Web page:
Cannery has 1st Birthday!
by Elaine Shreve, January 2017
The Oregonian article of July 15, 1945 details the first year of the Garden Home cannery. The initial action from the residents occurred in February of 1944, getting the investigative group organized. Over 30,000 cans were processed that first season in the temporary location in Progress.
A year later in February of 1945 the group wanted a more central location in Garden Home. However, no funds were available yet the residents were convinced of the need for permanent, suitable quarters. The current Old Market Pub utilizes the cannery building with some additions.
From the July 13, 1945 Oregonian:
A successful carnival started a financial campaign among cannery members, who have invested sufficient funds to make possible the purchase of land and erection of the modern hollow-tile structure that is now ready for business at the junction of Garden Home Road and the old right-of-way of the Oregon Electric railway. Not only their funds, but their time and labor have been furnished by some of the most interested members, and the more money, hours and sweat these people have put into it, the prouder they are of their ’baby.’
Note that in 1945 they do not yet use the term Multnomah Boulevard but rather the “old right-of-way of the Oregon Electric railway.” According to the Oregon Electric Railway book, the tracks from Portland to Greenburg and the Beaverton stub were removed on March 22, 1944. So it probably took a year to remove the trestles, tracks and decide what to do with the right-of-way.
At this time, Mrs. J. Ringsmyer was the manager-treasurer and $5 memberships were still available. Most old-timers who lived in or near Garden Home have had stories to tell about using the Cannery for their home-grown vegetables and fruits.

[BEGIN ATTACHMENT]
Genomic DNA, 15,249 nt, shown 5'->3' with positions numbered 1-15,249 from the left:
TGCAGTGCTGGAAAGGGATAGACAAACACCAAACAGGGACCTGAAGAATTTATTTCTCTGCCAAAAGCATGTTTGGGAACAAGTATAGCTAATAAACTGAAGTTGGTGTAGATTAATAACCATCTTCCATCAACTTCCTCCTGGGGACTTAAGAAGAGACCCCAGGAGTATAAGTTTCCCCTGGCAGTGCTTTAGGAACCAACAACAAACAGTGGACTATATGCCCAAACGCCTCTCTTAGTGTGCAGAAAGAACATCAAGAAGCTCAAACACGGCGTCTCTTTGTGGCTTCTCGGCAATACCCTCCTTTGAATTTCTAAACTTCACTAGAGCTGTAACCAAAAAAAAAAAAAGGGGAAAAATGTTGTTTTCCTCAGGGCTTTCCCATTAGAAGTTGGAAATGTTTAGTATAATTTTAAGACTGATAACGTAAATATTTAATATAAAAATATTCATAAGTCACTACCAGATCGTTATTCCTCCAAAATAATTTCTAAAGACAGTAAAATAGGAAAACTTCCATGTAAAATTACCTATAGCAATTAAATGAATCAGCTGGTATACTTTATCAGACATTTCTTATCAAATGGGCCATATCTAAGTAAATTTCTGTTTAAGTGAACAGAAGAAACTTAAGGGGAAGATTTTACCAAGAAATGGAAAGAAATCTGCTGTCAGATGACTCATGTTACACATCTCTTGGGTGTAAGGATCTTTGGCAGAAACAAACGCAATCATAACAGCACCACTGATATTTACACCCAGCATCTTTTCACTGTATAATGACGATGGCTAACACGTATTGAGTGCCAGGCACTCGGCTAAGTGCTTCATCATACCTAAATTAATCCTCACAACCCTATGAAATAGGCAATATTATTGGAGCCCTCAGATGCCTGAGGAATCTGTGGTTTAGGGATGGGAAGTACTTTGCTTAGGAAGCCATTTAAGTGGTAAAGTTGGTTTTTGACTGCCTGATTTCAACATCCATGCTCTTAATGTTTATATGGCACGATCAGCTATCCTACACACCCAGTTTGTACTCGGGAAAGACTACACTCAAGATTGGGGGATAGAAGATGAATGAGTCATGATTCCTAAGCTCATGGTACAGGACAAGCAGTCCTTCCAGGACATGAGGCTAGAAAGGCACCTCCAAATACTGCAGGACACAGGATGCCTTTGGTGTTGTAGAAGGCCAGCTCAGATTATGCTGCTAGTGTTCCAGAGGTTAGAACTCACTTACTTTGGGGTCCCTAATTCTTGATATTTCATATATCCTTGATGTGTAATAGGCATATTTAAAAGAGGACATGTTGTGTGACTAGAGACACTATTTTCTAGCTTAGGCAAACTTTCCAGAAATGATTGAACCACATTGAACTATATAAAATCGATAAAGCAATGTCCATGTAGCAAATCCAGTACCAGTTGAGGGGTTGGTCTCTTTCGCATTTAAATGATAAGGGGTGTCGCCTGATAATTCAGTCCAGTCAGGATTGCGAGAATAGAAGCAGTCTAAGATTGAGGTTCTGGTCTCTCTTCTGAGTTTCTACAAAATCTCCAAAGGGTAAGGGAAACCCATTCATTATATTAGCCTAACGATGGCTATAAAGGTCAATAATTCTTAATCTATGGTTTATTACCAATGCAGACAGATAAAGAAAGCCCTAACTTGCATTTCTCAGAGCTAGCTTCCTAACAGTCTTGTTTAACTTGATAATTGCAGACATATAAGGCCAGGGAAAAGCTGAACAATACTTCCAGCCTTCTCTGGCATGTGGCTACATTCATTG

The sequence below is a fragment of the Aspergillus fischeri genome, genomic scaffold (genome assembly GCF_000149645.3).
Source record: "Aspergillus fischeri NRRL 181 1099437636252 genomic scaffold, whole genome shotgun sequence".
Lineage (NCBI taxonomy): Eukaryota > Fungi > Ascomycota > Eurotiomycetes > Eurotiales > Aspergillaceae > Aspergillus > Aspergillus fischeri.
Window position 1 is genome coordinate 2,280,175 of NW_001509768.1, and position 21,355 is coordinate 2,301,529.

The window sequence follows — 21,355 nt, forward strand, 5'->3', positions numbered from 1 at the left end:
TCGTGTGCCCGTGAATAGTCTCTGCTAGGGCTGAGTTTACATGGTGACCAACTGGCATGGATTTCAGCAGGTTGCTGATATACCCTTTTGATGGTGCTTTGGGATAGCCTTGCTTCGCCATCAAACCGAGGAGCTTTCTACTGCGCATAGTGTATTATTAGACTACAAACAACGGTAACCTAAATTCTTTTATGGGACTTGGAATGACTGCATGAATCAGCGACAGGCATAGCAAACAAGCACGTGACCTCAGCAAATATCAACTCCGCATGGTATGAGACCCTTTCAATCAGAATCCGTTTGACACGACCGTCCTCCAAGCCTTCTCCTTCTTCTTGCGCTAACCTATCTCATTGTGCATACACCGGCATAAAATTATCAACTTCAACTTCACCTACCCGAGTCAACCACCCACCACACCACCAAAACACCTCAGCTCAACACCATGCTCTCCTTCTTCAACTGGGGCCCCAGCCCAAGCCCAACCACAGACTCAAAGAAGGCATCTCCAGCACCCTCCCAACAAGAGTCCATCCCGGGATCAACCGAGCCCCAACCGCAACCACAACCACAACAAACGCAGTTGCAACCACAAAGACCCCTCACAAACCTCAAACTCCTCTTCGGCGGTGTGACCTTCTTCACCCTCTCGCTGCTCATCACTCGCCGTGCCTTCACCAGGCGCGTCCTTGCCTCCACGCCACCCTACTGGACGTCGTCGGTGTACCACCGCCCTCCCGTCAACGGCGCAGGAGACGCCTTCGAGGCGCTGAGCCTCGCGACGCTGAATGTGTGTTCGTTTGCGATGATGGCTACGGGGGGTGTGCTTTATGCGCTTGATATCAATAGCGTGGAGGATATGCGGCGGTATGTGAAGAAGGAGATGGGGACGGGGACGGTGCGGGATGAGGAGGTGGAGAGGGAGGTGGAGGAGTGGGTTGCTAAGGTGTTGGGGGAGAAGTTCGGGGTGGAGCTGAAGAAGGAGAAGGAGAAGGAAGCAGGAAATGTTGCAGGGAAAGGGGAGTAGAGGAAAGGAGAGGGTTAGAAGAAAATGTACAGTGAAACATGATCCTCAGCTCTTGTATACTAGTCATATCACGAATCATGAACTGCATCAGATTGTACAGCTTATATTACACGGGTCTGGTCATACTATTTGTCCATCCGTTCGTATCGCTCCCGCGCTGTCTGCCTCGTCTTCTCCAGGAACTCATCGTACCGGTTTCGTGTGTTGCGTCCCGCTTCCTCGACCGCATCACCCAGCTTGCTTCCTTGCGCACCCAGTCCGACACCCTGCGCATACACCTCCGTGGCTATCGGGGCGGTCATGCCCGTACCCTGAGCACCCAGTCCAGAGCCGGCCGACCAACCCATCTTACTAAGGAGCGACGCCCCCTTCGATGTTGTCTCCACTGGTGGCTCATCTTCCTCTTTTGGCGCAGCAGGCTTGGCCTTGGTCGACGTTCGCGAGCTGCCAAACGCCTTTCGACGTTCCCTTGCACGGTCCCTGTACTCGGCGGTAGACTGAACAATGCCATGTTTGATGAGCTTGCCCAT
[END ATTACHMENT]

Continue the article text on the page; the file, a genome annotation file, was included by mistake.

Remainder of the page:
Founding of the Garden Home Co-Op Cannery
By Virginia Vanture, November 19, 2010
The Garden Home Co-op Cannery
A surplus from victory gardens was the impetus for the establishment of the Garden Home Co-op Cannery. Finding a cannery close enough to use, driving there during a time when gasoline was rationed, along with other practical constraints led some five or six local families to seriously consider the possibility that the population of Garden Home could support its own cannery.
A temporary Board was established among the initial families and a community meeting was held to see how the idea might work. A ways and means committee reported back that school districts were interested in canned produce for the school cafeterias. This meant that the cannery could be kept fully operating and would not be completely dependent upon co-op membership. With this information the group was ready to proceed.
Leland Fryer was appointed Chairman of the Board with other board members being: Dene Hickman, Myron Goodell, Ned Donham and Hugh Coy. Mrs. Allen Davis was hired as the bookkeeper. The group organized as an association and set a membership fee of $5.00. (Coincidentally, Leland and Mildred Fryer were Elaine Shreve’s aunt and uncle.)